MUSCATINE — It's been a long nearly 27 years for Susan and Jim Wieneke. In the fall of 1992, their only child, Corey, was killed. This week, they said they got some closure.
"She took the thing most important to me in my life," Susan said of Annette Cahill, the woman convicted Thursday of killing Corey.
In the 1990s, Cahill, 29, and Wieneke, 22, had a complicated and emotional physical relationship for about a year before he was killed. The prosecution argued the two had an argument the night before Corey was killed about his involvement with another woman that led to his death.
The Wieneke homicide case had gone cold until 2017 when a woman approached investigators about a confession she overheard when she was a child. Jessie Becker said she overheard Cahill say, "I'm sorry I killed you, Corey," in a darkened room of the house where Cahill was living and Becker, then 9 years old, was sleeping over with friends.
The first first-degree murder trial of Cahill took place in March and ended in a hung jury. The second trial began the week of Sept. 9 and the state presented the jury with new testimony. Scott Payne said in 1992 he saw Cahill burn "blood-stained" clothing in a burn barrel in the yard of the home where she was staying "a day or two" after Wieneke was killed.
During deliberations, Susan and Jim said after so many years of investigations and two trials, they were tired. Jim said the trial was a "happy-sad feeling." They would be ready for a third trial if it came to that, but they wanted the case to be over.
The jury returned Thursday afternoon with a guilty verdict. Cahill was convicted of second-degree murder for the homicide.
"I have sympathy for her," Susan said after the trial, "but you have to remember, she was a different person then."
The jury returned to the courtroom Wednesday afternoon where presiding Judge Patrick McElyea asked the jury foreman if the jury could reach a verdict, and whether more time would yield a verdict, to which the foreman replied, no. McElyea ordered the jury back into deliberations and the next day, they nine women and three men reached a verdict.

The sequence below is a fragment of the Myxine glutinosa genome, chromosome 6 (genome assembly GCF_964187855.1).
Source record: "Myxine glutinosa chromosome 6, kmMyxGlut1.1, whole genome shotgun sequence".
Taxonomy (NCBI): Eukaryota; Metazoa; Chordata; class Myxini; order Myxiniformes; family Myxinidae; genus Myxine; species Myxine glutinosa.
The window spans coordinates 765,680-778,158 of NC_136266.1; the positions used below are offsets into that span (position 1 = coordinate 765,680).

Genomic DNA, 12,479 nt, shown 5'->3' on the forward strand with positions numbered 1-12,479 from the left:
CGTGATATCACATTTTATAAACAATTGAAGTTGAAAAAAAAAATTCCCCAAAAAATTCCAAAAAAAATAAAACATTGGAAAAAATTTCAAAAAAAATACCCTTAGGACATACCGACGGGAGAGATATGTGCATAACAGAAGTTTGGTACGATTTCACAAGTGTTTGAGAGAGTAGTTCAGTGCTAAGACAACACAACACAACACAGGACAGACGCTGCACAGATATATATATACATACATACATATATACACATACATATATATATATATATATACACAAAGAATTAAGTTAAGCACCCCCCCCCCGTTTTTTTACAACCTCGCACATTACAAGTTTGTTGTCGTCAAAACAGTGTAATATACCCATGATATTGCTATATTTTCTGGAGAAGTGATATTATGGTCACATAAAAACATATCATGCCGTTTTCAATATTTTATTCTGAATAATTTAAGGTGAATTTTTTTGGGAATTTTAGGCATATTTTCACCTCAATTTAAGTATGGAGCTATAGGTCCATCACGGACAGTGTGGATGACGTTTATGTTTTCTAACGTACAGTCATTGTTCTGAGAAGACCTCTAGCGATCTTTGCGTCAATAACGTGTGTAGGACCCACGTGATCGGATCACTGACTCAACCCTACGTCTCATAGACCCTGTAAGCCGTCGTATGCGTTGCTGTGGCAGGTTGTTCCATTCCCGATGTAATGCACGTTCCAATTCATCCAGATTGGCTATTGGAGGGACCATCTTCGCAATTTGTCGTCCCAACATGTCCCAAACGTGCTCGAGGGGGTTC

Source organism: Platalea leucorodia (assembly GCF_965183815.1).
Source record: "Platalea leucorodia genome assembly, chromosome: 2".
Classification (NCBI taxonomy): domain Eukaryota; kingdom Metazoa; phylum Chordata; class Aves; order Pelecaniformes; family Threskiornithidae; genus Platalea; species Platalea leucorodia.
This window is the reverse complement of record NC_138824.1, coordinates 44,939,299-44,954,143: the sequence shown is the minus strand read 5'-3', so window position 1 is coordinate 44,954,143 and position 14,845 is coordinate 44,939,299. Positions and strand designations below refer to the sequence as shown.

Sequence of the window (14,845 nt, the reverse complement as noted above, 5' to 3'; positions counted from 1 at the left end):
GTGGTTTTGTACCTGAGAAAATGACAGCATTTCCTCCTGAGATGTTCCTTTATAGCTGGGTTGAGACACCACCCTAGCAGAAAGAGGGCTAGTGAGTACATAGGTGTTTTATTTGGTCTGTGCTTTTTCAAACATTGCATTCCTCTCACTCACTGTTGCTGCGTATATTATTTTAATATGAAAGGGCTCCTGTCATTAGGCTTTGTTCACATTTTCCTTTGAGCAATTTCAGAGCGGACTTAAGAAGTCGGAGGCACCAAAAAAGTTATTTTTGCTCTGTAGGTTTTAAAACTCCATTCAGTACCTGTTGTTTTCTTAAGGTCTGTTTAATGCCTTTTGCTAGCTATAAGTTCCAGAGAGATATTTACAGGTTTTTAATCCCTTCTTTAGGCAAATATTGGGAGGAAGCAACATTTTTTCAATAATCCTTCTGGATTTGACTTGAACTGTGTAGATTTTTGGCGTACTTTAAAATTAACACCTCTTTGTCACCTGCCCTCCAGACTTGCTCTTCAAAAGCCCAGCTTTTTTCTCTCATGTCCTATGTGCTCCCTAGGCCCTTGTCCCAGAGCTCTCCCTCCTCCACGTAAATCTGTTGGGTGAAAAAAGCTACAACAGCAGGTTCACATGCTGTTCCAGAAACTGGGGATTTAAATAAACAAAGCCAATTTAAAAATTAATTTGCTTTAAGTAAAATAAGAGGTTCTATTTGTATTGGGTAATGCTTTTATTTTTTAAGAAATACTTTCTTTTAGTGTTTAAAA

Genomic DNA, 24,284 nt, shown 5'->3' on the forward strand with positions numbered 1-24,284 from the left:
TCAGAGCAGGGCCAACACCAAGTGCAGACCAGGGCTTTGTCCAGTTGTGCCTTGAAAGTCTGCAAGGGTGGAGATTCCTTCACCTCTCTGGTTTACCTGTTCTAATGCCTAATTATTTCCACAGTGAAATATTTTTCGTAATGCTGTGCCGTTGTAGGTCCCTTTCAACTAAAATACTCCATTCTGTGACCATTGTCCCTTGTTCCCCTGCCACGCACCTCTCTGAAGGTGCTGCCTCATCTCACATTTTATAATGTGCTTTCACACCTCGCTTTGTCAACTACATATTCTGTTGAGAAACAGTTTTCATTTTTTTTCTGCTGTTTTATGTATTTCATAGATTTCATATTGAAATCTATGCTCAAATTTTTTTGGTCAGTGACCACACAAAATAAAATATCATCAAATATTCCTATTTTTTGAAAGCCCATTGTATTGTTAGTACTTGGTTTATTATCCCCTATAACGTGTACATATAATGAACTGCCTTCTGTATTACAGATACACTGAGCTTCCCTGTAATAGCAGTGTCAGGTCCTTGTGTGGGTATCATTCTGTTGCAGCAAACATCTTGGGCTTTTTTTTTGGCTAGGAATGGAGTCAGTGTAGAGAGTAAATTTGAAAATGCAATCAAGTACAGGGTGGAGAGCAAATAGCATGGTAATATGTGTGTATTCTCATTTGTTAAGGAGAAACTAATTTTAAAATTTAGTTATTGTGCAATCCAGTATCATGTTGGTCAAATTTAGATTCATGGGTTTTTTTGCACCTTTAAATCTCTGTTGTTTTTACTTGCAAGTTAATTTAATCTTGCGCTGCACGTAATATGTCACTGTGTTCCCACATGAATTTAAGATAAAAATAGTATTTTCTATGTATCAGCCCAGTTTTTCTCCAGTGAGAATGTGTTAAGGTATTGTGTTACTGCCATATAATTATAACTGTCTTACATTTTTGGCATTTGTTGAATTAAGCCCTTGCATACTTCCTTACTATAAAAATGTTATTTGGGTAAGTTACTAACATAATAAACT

"I'm so glad the jury got to come back Thursday," Susan said.
Jim declined to talk to the press after the trial, Susan said, but she had never seen him with so much emotion.
You have free articles remaining.
"That's the Jim I haven't seen in a long time," she said, "with so much joy and happiness."
The Wieneke's phones were flooded with calls from friends and family after the news broke about the verdict. She said she just had her birthday and she was getting ready for a class reunion this weekend and her 50th wedding anniversary later this month.
"It's a relief," she said, "but it's going to take us a few days to realize we don't have to keep worrying."
Corey's death happened nearly three decades ago, but Susan said she feels like the family can now put him to rest. Life continued, but Susan said her feelings about her son will always be there.
"It's been 27 years," she said. "I've gotten to the point where I don't lose it all the time in front of people, but it's still there."
Susan said she and Corey were close, having grown up together, and she knew he loved her.
"We still miss Corey so terribly," she said.
Cahill will be sentenced Nov. 22 in Muscatine County Court. Susan said she'll be there with other friends and family to read victim impact statements.
"We'll read statements we've written to let people know what we've gone through this entire time," she said.
Susan said she knows Corey is with her today. Though Corey's death changed their lives and they won't get him back, Susan expressed relief at the trial's conclusion.
"We're really excited and happy," she said. "Maybe we can move on now."